We all use quantum mechanics but can’t agree on what it means – physicist
The last century was marked by mesmerizing scientific breakthroughs. But have we come closer to understanding how the world around us functions? We talked to physicist, humanist, popular science author and broadcaster Jim Al-Khalili.
Sophie Shevardnadze: Jim Al-Khalili, thank you very much for being with us today. It's been a while we wanted to do this interview with you, actually.
Jim Al-Khalili: Oh, thank you.
SS: Because you're a man who fits perfectly the formula that I live by. I think genius is very simple, and you tend to explain what we think are super complicated things, and you put them into simple terms, so it’s sort of accessible to the general public. I’ve got a lot of questions.
SS: Let’s start with the very obvious ones. There are plenty of warnings from the scientists nowadays about the inventions that we're currently working on, like the artificial intelligence or the robotics, or even the biological dangers. When you think about it, before we thought that science was the way out for the bright future. Now, more time passes, I get a sense that it actually may be turning into a tool of humanity’s demise, in a way.
JK: Well, Sophie, I'm an optimist, and so I still think science ultimately is going to have to… You know, we need it to save humanity. Science is not good or bad. It's neutral, it’s knowledge. And knowledge, enlightenment is always better than ignorance. It's how we put that knowledge into use. So something like artificial intelligence, and robotics, automation… Yeah, sure, people are nervous. They're nervous about whether robots are going to replace their jobs. They're nervous about the whole “Terminator” movie scenario of machines taking over the world and becoming more intelligent than us. But AI is coming. It's already we're starting to see artificial intelligence happening, and we can't slow it down. My message tends to be “Let's make sure we're ready for it”, not “Let's slow it down or stop it”. But regulations, ethical considerations, and that goes for lots of other areas of science.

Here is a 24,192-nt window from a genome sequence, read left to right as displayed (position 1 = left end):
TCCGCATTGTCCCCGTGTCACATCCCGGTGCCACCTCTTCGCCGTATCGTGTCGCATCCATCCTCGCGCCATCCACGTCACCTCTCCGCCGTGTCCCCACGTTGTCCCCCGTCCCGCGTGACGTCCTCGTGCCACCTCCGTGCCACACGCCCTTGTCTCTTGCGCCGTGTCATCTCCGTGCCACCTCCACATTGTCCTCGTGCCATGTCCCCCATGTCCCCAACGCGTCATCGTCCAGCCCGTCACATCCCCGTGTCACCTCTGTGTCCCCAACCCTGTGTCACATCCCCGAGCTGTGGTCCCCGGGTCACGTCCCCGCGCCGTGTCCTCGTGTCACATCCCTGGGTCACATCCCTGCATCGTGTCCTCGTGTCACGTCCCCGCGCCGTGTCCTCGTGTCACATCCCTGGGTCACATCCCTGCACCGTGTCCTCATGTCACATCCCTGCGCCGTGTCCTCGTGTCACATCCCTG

SS: Right. You said, science is knowledge. But beside knowledge, it has become a real tool of ruling the world and with everything that is wrong right now with the world and in the world you're almost certain that science will end up in the wrong hands for the wrong purposes. No?
JK: I certainly am concerned about issues such as genetic engineering, where we're moving very fast, and while some countries might put rules, and laws, and regulations about cloning, for example, other private organizations or countries may not. But we've always used our knowledge to develop technologies that change our world. You go back to the Industrial Revolution, even before that. Science has always shaped our lives. Sometimes it's for bad purposes… We've used it for evil, for building weapons of mass destruction. Sometimes it's for good reasons, for developing…
SS: The man, who invented lobotomy, got a Nobel Prize, so yeah.
JK: Right. Okay. Well, you know, there are some interesting examples. But I think about the advances in medicine. When people say, “If you could build a time machine, what time would you travel to?” Now. This is the best time to live. Despite all the problems and the issues facing humanity in the 21st century, now is still the best time to be alive, because of the advances in medicine and technology. Our lives are easier, are richer. So I'm still an optimist. I know we have huge challenges facing us in my lifetime and my children's lifetime, but I still think science can have the answer.